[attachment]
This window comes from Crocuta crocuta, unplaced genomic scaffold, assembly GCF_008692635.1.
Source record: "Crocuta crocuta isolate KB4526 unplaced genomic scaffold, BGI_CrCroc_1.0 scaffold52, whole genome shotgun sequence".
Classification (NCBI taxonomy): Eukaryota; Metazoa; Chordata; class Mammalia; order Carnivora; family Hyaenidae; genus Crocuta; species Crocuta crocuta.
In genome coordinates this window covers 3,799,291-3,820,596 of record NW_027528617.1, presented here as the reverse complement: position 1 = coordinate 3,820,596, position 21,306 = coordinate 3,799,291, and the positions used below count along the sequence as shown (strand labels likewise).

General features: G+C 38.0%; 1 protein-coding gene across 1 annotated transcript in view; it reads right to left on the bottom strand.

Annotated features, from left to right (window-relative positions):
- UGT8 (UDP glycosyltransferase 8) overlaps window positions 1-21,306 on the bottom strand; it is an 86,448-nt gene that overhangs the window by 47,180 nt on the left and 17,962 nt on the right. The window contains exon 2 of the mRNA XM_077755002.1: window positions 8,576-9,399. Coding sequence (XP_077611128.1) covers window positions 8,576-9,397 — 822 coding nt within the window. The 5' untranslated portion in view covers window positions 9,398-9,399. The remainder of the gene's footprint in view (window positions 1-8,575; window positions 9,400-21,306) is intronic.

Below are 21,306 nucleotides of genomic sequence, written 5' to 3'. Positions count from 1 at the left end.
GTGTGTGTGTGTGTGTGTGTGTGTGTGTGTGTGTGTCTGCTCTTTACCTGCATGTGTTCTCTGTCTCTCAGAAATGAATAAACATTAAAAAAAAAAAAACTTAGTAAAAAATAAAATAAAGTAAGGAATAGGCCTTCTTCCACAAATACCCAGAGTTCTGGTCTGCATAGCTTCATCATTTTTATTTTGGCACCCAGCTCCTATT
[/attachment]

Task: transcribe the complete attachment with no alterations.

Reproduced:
This window comes from Crocuta crocuta, unplaced genomic scaffold, assembly GCF_008692635.1.
Source record: "Crocuta crocuta isolate KB4526 unplaced genomic scaffold, BGI_CrCroc_1.0 scaffold52, whole genome shotgun sequence".
Classification (NCBI taxonomy): Eukaryota; Metazoa; Chordata; class Mammalia; order Carnivora; family Hyaenidae; genus Crocuta; species Crocuta crocuta.
In genome coordinates this window covers 3,799,291-3,820,596 of record NW_027528617.1, presented here as the reverse complement: position 1 = coordinate 3,820,596, position 21,306 = coordinate 3,799,291, and the positions used below count along the sequence as shown (strand labels likewise).

General features: G+C 38.0%; 1 protein-coding gene across 1 annotated transcript in view; it reads right to left on the bottom strand.

Annotated features, from left to right (window-relative positions):
- UGT8 (UDP glycosyltransferase 8) overlaps window positions 1-21,306 on the bottom strand; it is an 86,448-nt gene that overhangs the window by 47,180 nt on the left and 17,962 nt on the right. The window contains exon 2 of the mRNA XM_077755002.1: window positions 8,576-9,399. Coding sequence (XP_077611128.1) covers window positions 8,576-9,397 — 822 coding nt within the window. The 5' untranslated portion in view covers window positions 9,398-9,399. The remainder of the gene's footprint in view (window positions 1-8,575; window positions 9,400-21,306) is intronic.

Below are 21,306 nucleotides of genomic sequence, written 5' to 3'. Positions count from 1 at the left end.
GTGTGTGTGTGTGTGTGTGTGTGTGTGTGTGTGTGTCTGCTCTTTACCTGCATGTGTTCTCTGTCTCTCAGAAATGAATAAACATTAAAAAAAAAAAAACTTAGTAAAAAATAAAATAAAGTAAGGAATAGGCCTTCTTCCACAAATACCCAGAGTTCTGGTCTGCATAGCTTCATCATTTTTATTTTGGCACCCAGCTCCTATT